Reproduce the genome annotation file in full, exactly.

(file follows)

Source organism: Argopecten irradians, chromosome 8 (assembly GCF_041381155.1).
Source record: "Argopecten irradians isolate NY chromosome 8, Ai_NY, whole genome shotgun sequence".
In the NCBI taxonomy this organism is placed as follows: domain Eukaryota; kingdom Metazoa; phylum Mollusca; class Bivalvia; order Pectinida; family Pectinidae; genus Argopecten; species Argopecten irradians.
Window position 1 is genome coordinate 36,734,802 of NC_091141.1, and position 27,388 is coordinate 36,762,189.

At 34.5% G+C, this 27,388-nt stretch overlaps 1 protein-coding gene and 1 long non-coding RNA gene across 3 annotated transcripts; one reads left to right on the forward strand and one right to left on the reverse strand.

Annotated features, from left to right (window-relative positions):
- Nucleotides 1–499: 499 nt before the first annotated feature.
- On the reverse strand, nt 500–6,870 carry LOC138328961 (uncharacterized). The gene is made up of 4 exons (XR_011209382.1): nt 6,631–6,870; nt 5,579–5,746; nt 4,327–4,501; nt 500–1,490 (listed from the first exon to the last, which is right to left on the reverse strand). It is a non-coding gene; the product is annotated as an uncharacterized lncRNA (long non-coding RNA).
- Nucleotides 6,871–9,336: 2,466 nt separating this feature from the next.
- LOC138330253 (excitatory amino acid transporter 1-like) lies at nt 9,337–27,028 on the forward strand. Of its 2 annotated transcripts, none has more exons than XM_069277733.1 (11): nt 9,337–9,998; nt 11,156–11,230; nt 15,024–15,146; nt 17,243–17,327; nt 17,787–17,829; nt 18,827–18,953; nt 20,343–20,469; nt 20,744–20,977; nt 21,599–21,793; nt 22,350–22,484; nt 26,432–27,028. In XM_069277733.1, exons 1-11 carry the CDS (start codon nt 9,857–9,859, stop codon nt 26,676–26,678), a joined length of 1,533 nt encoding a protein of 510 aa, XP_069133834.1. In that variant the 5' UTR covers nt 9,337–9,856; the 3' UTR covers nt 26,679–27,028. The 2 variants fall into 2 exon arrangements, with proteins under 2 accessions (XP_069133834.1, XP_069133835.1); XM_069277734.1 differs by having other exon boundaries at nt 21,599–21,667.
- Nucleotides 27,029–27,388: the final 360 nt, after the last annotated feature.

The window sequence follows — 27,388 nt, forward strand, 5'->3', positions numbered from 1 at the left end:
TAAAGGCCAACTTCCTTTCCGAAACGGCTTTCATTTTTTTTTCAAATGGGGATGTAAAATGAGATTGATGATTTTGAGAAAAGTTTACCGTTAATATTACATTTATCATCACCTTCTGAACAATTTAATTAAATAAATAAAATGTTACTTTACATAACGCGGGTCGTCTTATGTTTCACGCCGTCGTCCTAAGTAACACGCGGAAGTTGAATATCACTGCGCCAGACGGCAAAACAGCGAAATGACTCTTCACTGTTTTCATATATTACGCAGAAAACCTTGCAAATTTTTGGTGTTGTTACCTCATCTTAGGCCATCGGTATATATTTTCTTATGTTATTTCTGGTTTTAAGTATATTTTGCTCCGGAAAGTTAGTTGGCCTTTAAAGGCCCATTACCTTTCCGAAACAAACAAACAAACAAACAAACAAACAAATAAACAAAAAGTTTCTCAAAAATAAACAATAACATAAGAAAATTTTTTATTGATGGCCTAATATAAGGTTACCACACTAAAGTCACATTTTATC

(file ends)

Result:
Source organism: Argopecten irradians, chromosome 8 (assembly GCF_041381155.1).
Source record: "Argopecten irradians isolate NY chromosome 8, Ai_NY, whole genome shotgun sequence".
In the NCBI taxonomy this organism is placed as follows: domain Eukaryota; kingdom Metazoa; phylum Mollusca; class Bivalvia; order Pectinida; family Pectinidae; genus Argopecten; species Argopecten irradians.
Window position 1 is genome coordinate 36,734,802 of NC_091141.1, and position 27,388 is coordinate 36,762,189.

At 34.5% G+C, this 27,388-nt stretch overlaps 1 protein-coding gene and 1 long non-coding RNA gene across 3 annotated transcripts; one reads left to right on the forward strand and one right to left on the reverse strand.

Annotated features, from left to right (window-relative positions):
- Nucleotides 1–499: 499 nt before the first annotated feature.
- On the reverse strand, nt 500–6,870 carry LOC138328961 (uncharacterized). The gene is made up of 4 exons (XR_011209382.1): nt 6,631–6,870; nt 5,579–5,746; nt 4,327–4,501; nt 500–1,490 (listed from the first exon to the last, which is right to left on the reverse strand). It is a non-coding gene; the product is annotated as an uncharacterized lncRNA (long non-coding RNA).
- Nucleotides 6,871–9,336: 2,466 nt separating this feature from the next.
- LOC138330253 (excitatory amino acid transporter 1-like) lies at nt 9,337–27,028 on the forward strand. Of its 2 annotated transcripts, none has more exons than XM_069277733.1 (11): nt 9,337–9,998; nt 11,156–11,230; nt 15,024–15,146; nt 17,243–17,327; nt 17,787–17,829; nt 18,827–18,953; nt 20,343–20,469; nt 20,744–20,977; nt 21,599–21,793; nt 22,350–22,484; nt 26,432–27,028. In XM_069277733.1, exons 1-11 carry the CDS (start codon nt 9,857–9,859, stop codon nt 26,676–26,678), a joined length of 1,533 nt encoding a protein of 510 aa, XP_069133834.1. In that variant the 5' UTR covers nt 9,337–9,856; the 3' UTR covers nt 26,679–27,028. The 2 variants fall into 2 exon arrangements, with proteins under 2 accessions (XP_069133834.1, XP_069133835.1); XM_069277734.1 differs by having other exon boundaries at nt 21,599–21,667.
- Nucleotides 27,029–27,388: the final 360 nt, after the last annotated feature.

The window sequence follows — 27,388 nt, forward strand, 5'->3', positions numbered from 1 at the left end:
TAAAGGCCAACTTCCTTTCCGAAACGGCTTTCATTTTTTTTTCAAATGGGGATGTAAAATGAGATTGATGATTTTGAGAAAAGTTTACCGTTAATATTACATTTATCATCACCTTCTGAACAATTTAATTAAATAAATAAAATGTTACTTTACATAACGCGGGTCGTCTTATGTTTCACGCCGTCGTCCTAAGTAACACGCGGAAGTTGAATATCACTGCGCCAGACGGCAAAACAGCGAAATGACTCTTCACTGTTTTCATATATTACGCAGAAAACCTTGCAAATTTTTGGTGTTGTTACCTCATCTTAGGCCATCGGTATATATTTTCTTATGTTATTTCTGGTTTTAAGTATATTTTGCTCCGGAAAGTTAGTTGGCCTTTAAAGGCCCATTACCTTTCCGAAACAAACAAACAAACAAACAAACAAACAAATAAACAAAAAGTTTCTCAAAAATAAACAATAACATAAGAAAATTTTTTATTGATGGCCTAATATAAGGTTACCACACTAAAGTCACATTTTATC